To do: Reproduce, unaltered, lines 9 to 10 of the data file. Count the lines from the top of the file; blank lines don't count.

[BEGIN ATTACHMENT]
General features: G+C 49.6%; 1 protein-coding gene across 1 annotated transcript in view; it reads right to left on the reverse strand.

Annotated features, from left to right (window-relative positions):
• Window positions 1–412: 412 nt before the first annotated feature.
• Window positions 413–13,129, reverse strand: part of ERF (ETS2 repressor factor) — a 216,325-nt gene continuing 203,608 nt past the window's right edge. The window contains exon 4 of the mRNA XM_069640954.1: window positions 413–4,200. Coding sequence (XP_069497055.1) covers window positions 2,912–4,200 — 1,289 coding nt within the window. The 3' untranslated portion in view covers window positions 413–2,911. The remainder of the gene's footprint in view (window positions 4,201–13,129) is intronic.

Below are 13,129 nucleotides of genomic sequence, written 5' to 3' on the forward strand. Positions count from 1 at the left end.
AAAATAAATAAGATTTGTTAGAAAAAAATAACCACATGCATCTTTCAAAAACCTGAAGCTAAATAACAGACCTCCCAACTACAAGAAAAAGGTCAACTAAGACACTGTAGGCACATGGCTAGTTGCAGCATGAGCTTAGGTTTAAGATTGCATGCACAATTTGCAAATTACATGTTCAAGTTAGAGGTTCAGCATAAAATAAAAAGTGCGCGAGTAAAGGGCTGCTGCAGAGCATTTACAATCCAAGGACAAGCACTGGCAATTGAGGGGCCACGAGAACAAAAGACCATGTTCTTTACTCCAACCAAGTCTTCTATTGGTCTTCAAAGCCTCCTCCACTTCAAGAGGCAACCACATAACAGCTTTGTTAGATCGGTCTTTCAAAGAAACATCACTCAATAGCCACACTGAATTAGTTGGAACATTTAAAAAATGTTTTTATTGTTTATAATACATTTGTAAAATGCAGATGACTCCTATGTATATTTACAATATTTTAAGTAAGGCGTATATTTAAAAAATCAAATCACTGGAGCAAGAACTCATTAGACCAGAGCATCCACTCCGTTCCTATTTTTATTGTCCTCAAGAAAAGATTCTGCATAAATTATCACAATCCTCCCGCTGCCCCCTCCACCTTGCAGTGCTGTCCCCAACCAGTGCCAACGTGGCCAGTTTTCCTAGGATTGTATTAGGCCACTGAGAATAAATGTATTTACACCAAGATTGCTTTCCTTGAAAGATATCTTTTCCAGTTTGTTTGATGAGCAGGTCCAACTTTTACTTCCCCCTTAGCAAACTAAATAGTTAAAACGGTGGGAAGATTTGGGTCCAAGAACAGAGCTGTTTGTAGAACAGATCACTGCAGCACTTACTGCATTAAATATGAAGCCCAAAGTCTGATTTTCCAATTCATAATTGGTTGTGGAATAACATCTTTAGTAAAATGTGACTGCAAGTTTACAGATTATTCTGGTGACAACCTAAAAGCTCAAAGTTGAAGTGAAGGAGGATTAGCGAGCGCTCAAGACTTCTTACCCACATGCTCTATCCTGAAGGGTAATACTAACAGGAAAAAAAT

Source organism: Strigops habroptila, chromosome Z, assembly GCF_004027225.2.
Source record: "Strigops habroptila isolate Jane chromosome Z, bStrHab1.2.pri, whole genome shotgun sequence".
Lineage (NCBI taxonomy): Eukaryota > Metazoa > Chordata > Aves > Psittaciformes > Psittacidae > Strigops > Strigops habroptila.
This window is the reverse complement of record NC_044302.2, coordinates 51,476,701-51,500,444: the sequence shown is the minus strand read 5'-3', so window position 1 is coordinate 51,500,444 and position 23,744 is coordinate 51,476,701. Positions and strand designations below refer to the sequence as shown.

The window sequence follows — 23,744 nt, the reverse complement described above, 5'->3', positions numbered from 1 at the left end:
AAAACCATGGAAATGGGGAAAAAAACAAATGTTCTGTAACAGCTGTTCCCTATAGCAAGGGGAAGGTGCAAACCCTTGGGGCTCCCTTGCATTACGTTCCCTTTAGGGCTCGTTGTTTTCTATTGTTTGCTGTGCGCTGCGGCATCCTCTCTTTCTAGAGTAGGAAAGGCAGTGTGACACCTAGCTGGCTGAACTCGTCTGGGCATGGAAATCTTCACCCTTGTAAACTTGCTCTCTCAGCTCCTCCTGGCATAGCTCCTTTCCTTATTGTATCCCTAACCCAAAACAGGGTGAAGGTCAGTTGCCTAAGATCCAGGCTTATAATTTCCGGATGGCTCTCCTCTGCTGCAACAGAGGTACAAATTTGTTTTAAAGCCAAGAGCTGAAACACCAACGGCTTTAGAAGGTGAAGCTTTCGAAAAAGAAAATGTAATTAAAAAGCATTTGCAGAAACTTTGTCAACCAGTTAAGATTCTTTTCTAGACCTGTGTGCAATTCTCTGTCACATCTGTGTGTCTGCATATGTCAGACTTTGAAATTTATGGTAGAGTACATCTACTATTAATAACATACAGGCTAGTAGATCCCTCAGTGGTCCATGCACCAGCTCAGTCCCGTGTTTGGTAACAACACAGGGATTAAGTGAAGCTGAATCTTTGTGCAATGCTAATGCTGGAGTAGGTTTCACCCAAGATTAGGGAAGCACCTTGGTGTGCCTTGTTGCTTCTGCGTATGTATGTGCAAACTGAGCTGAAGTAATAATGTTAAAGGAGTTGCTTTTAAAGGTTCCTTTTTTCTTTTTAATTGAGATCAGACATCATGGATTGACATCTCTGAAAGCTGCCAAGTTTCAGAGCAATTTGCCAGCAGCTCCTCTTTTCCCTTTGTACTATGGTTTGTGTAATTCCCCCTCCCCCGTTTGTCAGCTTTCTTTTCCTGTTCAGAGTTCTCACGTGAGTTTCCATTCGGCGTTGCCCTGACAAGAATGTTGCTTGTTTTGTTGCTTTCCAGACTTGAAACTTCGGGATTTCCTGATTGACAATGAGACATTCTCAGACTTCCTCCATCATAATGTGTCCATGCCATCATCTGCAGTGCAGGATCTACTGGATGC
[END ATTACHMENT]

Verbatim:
Lineage (NCBI taxonomy): Eukaryota > Metazoa > Chordata > Aves > Psittaciformes > Psittacidae > Strigops > Strigops habroptila.
This window is the reverse complement of record NC_044302.2, coordinates 51,476,701-51,500,444: the sequence shown is the minus strand read 5'-3', so window position 1 is coordinate 51,500,444 and position 23,744 is coordinate 51,476,701. Positions and strand designations below refer to the sequence as shown.